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The Strangest Species / BEHAVIOR

On the Road to Testosterone-Fueled Rage

September 23, 1997|KATHLEEN KELLEHER | SPECIAL TO THE TIMES

One time in a Washington, D.C., traffic jam I saw two guys driving nice cars reach a point where their lanes were supposed to merge. But neither one would yield, so they very slowly--we are talking maybe one mile per hour--drove into each other. It was the world's most avoidable accident, but these guys had no choice. Testosterone made them crash into each other.

--From Dave Barry's "Complete Guide to Guys"

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This road pathology, Dave Barry surmises, is strictly a guy thing. For the most part, he is right. About 96% of drivers who have been involved in a violent clash with another driver were young men, a recent American Automobile Assn. study reports. Some incidents are lethal, such as the recent case of a San Bernardino father who attempted to pass a car driven by two men. The two men braked alongside the man's car, fired bullets into it and killed the man's toddler son.

But young men are not the only offenders. Women (who have rammed other vehicles and run over pedestrians) and placid middle-aged men (like the church deacon from New Bedford, Mass., who fired a crossbow, killing the driver who cut him off) also snap.

How is it that a banal act like changing lanes can evoke such hostility? Why do all the rules of civility fly out the car window on the roadway? Why must the human animal, once encapsulated in high-speed metal cocoons, be the first, fastest and baddest of the pack?

"This competitiveness on the road is similar to what you see in all social mammals," says Arnold Nerenberg, a Whittier psychologist who describes himself as America's road rage therapist. "There is this 'I will not let you get ahead of me.' "

This would be fine if everyone were traveling single file on a trail. But our culture (read: the car) has outpaced our brain. "We obviously haven't evolved for anything as dangerous as cars," says Don Symons, an evolutionary psychologist at UC Santa Barbara. "Even road rage apart, cars are very dangerous. It is very hard to get us to understand that. With snakes, you don't have any problem feeling fear," he says. But, "our emotions, levels of fear and caution don't appear to be evolved for driving, much less for people carrying weapons."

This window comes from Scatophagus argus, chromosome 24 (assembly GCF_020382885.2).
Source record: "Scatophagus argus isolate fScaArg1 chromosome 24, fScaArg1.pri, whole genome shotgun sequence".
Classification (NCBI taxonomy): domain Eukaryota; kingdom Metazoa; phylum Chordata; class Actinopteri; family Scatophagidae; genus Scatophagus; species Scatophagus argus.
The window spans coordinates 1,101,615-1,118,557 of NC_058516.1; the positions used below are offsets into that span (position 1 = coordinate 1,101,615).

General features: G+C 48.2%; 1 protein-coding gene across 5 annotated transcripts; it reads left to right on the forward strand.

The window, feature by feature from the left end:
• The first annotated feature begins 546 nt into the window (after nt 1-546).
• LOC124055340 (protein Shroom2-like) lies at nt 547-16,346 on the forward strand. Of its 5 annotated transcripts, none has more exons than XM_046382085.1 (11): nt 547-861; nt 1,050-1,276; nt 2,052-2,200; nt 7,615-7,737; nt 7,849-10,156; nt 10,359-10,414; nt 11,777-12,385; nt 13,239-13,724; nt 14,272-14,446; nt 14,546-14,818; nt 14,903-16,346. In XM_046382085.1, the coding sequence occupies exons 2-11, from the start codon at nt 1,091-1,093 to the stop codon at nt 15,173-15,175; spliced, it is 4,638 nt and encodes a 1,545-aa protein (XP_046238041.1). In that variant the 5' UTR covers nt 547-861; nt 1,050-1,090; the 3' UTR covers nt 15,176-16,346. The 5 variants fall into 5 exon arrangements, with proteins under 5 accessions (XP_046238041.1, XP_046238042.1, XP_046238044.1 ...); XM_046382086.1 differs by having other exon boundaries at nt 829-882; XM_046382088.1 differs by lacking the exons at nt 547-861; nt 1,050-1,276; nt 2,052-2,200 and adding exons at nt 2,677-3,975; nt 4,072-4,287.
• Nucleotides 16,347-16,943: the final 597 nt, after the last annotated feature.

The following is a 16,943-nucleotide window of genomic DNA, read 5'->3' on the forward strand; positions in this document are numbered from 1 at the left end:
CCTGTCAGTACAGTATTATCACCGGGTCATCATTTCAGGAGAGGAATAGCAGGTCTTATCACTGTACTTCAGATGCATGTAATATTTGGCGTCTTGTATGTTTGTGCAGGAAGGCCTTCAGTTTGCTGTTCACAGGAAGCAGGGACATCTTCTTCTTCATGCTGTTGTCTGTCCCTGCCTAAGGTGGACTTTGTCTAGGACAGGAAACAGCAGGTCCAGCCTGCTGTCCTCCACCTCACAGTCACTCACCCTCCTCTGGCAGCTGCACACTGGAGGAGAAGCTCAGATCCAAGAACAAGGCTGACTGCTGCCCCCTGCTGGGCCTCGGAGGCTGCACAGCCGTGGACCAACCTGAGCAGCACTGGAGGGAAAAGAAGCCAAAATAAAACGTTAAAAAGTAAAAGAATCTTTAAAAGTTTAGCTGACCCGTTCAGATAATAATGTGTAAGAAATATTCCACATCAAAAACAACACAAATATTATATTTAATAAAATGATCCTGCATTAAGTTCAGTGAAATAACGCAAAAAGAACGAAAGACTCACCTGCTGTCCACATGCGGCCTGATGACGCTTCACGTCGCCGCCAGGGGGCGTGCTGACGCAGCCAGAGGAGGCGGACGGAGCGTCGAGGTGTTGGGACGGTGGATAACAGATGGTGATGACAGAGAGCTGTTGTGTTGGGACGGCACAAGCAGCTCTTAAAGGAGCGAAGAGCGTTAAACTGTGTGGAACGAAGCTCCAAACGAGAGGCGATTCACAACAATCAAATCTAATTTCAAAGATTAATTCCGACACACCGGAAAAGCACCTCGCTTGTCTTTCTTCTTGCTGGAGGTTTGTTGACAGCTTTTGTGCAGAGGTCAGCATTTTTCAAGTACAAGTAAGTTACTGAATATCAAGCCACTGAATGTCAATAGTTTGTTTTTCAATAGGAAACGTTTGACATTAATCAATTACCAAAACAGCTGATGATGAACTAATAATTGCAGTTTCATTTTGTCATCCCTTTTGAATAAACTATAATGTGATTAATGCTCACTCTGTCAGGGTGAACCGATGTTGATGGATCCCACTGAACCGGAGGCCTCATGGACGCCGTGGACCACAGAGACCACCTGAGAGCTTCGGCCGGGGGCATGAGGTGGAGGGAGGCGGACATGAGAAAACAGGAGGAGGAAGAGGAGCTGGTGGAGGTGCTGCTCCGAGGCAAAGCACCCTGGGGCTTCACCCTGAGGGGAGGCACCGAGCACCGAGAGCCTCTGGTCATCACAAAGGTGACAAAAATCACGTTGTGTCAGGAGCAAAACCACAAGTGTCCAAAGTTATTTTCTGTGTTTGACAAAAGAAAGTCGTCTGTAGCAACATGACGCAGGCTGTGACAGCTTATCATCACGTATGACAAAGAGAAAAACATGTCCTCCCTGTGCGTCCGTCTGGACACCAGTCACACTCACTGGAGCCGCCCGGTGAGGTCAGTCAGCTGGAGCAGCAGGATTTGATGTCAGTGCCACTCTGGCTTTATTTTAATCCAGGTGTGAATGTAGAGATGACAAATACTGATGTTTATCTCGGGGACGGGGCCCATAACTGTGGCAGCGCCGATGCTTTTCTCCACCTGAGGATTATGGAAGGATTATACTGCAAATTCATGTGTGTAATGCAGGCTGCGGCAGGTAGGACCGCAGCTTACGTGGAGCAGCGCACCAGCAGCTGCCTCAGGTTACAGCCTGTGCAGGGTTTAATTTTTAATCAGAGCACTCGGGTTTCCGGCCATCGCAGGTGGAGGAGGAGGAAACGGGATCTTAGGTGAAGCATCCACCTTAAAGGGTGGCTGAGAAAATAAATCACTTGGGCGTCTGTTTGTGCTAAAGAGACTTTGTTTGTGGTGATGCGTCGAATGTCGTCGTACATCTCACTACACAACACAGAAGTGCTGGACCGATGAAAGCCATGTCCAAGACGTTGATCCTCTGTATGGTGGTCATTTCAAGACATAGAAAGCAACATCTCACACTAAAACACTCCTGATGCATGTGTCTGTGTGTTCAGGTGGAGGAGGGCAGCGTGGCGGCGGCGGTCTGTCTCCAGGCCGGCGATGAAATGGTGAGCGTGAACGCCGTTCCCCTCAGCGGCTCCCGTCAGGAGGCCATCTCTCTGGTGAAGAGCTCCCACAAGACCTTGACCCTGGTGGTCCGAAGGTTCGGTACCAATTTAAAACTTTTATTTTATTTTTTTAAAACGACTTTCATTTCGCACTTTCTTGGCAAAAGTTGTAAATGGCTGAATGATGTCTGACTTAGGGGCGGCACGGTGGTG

What sets the Mad Max-type apart from other drivers is a tendency to measure his self-worth by his "achievements" on the highway and propensity to get peeved over trivial matters, says Dr. John Larson, a Norwalk, Conn., psychiatrist and author of "Steering Clear of Highway Madness" (Book Partners, 1996). On this "self-esteem battleground," anything impeding these drivers, say from hurtling in the fast lane at 95 mph or getting to the Valley from the airport in 20 minutes, ignites hostility.

"This person doesn't want to lose position," Larson explains. "His self-worth is on the line."

These drivers, many of whom are hard-charging, successful businessmen, tend to see the highway as another place to go mano a mano in a duel, Larson says. There are winners and losers. Rude people or those who don't follow rules must be punished. Some encounters are fatal, involving people who carry guns or the church deacon who carried a crossbow in his trunk.

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Afactor in unloading rage on the road is that other drivers are virtual strangers, Nerenberg says. "There is an urge to express hostility toward an anonymous other in the human psyche when we feel justified. This manifests not only on the road but in warfare. I don't know Joe. I don't have to face him tomorrow. Joe only has a two-dimensional reality. He is a guy who is defined strictly by what he did to me."

Feeling threatened by another driver's actions--with getting cut off as the No. 1 irritant--is the biggest trigger to rage, says David K. Willis, president of the AAA Foundation for Traffic Safety. Tailgating and hogging the fast lane follow cutting off as the most provoking driving behaviors. "People just cross over into this invisible boundary to madness over these things," Willis says.

But why does the human psyche cede to its competitive impulses over an action that can be altruistic? After all, the only personal cost for letting someone merge may be a couple more minutes in the car.

If you are already in a competitive or angry mood while driving, you are not likely to be charitable. The brain is structured, Larson says, so that our mood influences how we see things and react to them.

"When you are competing, your consciousness is focused on beating the other driver," he says. "The ability to experience compassion or the possible motivation of the other driver is diminished. You can't even hear your husband or wife talking to you. . . . There is a whole decline in the ability to perceive."

But we may come to our senses yet. Just making a conscious effort to change perspectives can inspire an epiphany. Such a transcendental moment swooped down upon one jerky driver like a good swift kick to the pants.

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